The study from a large hospital-based case–control for 1248 cases with oesophageal cancer and the same number of controls in South China showed that Congou, a grade of Chinese black tea, may protect against cancers of the oesophagus and reduce the risk of a combination of alcohol drinking and smoking (especially smoking), regardless of temperature when drinking.
There is a high risk region for oesophageal cancer in South China, namely Chaoshan area of Guangdong, with the highest mortality rates of 100 per 105 in Nanao, an island and islet county. Aetiological study is infrequent here. Congou is a grade of Chinese black tea, which is habitually drunk at a very high temperature by much (over 80%) of the population in the locality. Concerning the association with tea, several epidemiological and laboratory studies have suggested a protective effect of tea (Inoue et al, 1998; Gao et al, 1999). However, hot tea was strongly suspected as a risk factor for oesophageal cancer in case–control studies (Stefani et al, 1990; Kinjo et al, 1998). We made a large hospital-based case–control study to analyze whether mortality risks of oesophageal cancer were associated with hot Congou after adjusting other risk factors.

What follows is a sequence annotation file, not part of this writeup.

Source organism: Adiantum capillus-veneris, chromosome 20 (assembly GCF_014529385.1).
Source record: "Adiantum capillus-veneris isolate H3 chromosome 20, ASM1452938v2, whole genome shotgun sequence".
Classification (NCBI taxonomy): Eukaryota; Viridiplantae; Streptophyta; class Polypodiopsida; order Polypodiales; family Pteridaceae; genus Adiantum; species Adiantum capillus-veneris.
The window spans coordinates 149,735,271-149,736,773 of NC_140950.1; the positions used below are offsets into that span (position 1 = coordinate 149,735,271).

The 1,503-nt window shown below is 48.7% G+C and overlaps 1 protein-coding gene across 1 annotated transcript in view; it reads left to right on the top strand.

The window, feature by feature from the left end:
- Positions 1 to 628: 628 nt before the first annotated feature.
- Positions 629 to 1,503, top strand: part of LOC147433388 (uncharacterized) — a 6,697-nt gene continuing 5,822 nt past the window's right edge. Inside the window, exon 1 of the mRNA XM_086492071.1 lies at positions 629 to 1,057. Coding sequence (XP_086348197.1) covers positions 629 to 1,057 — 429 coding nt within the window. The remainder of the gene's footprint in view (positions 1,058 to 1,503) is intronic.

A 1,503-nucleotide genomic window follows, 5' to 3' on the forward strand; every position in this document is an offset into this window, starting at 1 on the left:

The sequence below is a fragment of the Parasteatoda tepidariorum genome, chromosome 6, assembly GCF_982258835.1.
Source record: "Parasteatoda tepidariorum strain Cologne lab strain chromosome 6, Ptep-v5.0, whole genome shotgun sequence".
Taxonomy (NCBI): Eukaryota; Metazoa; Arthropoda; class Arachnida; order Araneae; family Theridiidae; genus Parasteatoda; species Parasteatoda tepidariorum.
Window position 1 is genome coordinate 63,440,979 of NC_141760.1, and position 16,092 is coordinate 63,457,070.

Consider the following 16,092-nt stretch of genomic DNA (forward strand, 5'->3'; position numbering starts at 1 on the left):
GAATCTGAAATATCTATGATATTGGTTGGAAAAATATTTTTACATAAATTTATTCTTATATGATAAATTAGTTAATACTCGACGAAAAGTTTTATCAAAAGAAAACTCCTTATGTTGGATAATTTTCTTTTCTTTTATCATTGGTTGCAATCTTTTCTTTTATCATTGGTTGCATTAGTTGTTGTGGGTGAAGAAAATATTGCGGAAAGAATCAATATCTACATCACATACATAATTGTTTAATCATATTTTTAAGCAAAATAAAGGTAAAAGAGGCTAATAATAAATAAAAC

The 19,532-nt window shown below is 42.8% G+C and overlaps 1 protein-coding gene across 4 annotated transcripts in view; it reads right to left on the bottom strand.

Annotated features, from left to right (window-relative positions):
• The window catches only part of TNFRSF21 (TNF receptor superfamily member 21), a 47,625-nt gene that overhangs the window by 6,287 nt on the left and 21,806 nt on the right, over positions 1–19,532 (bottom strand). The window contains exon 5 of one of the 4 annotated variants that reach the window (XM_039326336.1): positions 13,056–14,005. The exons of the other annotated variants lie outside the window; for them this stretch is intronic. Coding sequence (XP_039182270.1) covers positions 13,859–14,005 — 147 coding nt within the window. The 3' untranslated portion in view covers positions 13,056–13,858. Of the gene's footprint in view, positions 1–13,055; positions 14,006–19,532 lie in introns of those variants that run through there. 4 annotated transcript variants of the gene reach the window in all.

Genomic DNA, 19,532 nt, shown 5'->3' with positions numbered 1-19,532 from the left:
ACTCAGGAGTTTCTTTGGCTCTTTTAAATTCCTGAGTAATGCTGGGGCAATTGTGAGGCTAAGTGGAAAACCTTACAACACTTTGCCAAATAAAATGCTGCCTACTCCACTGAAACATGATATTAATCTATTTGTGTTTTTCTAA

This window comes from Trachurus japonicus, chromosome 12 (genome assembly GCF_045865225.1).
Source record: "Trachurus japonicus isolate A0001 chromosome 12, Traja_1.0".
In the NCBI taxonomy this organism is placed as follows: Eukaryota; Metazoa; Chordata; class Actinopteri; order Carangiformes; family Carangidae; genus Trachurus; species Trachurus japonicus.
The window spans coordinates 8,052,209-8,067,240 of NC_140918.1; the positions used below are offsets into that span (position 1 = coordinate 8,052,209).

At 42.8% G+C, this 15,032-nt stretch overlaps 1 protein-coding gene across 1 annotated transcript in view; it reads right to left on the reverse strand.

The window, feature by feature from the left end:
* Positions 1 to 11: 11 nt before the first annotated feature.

Patients, from the two local hospitals and the three university hospital in-patient departments, were included if they had histological diagnosis of oesophageal squamous cell carcinoma during October 1997 to June 2000 and lived in the country for at least 10 years. For each case, one control, who lived also in the country for at least 10 years, matched by age (±3 years), sex, and same hospital but who had no diagnosis of tobacco and/or alcohol-related diseases.